Founded in 1894, Third Street has helped to establish community arts education in the United States. The School traces its roots to the late 19th century settlement house movement. It was the unique inspiration of Third Street founder Emilie Wagner to make high quality music instruction the centerpiece of a community settlement house that would also provide social services to the immigrant population of the Lower East Side.
In this context, music would provide a source of spiritual and cultural nourishment, inspire achievement in its young students, and serve as a universal language to unite the community's Jewish, Irish, Italian, Russian, Greek and Hungarian immigrants. Third Street soon grew to include an extensive library of books and music, a rooftop playground and a summer camp in New Jersey, and provided help with housing, employment and medical care - and even baths for neighborhood residents. By 1915, Ms. Wagner's vision had inspired similar music school settlements in thirty American cities.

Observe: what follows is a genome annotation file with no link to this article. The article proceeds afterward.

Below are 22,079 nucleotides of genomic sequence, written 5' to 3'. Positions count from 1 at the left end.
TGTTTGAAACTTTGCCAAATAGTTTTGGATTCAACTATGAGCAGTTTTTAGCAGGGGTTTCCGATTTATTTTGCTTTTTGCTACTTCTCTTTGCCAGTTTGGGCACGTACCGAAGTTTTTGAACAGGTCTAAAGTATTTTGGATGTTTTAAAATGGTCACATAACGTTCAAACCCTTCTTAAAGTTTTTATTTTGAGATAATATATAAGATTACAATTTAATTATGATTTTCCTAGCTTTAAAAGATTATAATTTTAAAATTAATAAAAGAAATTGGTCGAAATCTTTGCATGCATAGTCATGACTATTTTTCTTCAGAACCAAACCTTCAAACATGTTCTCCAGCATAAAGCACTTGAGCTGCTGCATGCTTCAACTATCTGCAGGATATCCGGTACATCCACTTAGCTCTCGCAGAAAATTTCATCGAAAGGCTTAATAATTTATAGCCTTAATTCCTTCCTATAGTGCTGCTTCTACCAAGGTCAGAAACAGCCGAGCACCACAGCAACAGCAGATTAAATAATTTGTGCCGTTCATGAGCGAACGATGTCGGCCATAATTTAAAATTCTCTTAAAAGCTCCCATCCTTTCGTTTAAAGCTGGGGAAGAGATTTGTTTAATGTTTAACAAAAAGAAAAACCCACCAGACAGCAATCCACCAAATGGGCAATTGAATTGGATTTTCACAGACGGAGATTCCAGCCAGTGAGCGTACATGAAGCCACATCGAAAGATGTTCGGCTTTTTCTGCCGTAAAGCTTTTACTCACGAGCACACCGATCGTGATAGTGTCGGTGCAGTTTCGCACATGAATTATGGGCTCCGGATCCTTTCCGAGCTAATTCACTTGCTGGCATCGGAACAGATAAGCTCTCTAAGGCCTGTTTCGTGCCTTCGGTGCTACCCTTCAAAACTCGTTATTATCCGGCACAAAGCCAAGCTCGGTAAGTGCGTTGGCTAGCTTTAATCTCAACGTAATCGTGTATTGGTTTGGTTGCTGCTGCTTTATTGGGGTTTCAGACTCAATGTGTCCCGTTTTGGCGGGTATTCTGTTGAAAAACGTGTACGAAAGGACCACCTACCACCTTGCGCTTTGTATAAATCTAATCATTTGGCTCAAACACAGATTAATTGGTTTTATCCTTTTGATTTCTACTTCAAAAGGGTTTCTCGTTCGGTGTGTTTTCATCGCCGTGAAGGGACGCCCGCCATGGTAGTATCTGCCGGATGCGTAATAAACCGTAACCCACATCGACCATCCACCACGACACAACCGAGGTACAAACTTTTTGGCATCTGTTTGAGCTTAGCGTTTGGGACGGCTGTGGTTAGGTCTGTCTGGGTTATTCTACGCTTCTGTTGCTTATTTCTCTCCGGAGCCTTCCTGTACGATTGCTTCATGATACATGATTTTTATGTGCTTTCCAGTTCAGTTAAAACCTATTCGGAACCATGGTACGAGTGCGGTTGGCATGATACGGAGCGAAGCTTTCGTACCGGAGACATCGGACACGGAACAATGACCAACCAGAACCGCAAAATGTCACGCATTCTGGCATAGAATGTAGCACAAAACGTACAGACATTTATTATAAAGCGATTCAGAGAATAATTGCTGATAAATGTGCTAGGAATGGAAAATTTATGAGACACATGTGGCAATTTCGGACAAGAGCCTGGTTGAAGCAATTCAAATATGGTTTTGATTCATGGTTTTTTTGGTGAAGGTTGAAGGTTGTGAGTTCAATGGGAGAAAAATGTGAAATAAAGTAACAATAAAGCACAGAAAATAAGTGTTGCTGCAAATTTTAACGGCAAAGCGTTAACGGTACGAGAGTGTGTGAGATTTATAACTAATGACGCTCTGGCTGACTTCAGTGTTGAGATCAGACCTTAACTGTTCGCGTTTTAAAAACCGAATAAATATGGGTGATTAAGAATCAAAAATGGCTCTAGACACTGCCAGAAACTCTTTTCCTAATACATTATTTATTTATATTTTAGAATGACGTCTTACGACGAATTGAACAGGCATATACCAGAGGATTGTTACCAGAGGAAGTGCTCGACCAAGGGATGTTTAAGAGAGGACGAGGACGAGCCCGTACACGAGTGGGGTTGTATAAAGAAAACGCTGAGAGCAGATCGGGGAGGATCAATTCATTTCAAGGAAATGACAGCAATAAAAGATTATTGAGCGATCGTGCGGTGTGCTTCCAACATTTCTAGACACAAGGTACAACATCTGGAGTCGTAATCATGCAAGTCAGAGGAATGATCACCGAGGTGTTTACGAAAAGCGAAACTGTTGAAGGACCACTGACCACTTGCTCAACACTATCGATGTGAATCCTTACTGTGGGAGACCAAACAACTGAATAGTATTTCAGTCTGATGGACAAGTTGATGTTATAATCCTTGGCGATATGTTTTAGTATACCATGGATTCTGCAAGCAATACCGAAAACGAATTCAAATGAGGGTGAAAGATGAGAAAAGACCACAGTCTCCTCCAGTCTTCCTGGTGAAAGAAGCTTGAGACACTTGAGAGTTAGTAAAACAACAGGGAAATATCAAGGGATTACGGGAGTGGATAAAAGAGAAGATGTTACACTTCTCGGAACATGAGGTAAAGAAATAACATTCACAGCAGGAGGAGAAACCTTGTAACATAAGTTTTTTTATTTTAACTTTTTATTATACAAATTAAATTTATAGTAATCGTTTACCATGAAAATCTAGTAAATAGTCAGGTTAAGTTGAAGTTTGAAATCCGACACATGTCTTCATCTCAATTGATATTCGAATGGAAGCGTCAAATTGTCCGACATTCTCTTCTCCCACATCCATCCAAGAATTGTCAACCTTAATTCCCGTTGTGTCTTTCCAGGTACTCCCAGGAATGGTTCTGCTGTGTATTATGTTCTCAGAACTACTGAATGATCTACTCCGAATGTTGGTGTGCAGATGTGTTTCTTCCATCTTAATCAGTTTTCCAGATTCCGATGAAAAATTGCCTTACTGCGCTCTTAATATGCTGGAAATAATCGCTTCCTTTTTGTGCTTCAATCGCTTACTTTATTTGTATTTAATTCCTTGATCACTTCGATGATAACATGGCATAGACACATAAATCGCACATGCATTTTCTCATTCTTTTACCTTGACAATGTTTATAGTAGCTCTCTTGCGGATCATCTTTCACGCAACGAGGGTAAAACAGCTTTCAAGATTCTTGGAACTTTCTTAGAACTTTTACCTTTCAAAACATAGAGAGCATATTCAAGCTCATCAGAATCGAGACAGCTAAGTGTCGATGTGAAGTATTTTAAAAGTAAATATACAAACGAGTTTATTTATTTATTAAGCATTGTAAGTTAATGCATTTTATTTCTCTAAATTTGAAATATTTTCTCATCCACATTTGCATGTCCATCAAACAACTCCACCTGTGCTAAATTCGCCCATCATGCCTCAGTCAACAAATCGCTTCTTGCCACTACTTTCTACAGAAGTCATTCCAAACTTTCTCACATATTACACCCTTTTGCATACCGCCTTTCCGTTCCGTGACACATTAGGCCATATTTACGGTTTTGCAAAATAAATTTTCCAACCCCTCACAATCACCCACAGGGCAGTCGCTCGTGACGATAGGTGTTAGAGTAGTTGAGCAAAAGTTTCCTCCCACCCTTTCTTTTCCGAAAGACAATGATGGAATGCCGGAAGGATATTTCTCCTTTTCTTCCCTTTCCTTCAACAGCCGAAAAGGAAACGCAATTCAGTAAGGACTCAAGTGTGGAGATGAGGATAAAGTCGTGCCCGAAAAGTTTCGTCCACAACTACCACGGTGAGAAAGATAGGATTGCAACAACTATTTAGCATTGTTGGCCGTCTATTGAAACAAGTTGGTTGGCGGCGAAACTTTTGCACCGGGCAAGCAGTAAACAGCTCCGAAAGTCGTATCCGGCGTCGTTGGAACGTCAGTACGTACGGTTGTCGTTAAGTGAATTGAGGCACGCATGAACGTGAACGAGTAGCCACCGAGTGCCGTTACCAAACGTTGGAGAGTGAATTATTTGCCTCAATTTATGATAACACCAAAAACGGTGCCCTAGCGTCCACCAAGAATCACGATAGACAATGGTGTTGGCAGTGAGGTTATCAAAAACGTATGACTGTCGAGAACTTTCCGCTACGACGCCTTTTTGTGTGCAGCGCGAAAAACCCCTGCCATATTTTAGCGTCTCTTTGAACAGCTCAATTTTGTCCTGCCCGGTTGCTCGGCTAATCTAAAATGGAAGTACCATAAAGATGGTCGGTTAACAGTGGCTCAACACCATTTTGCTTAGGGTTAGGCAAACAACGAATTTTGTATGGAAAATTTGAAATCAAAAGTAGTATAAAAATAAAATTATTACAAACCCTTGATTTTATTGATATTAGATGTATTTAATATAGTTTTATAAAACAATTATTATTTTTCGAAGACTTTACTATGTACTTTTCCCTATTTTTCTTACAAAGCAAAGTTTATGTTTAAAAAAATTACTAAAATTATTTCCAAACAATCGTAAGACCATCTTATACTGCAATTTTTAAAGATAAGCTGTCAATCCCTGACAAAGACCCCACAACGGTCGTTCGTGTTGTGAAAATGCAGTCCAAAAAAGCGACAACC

Third Street alumni have gone on to successful careers in every field imaginable. And, over the years, many have pursued careers in music, joining the rosters of major symphony and opera orchestras across the country. The School's most famous alumni include concert violinist and music educator Josef Gingold and renowned songwriter Irving Caesar, whose more than 2,000 works include Tea for Two, Swanee and I Want to Be Happy.
THIRD STREET ANNUAL GALA
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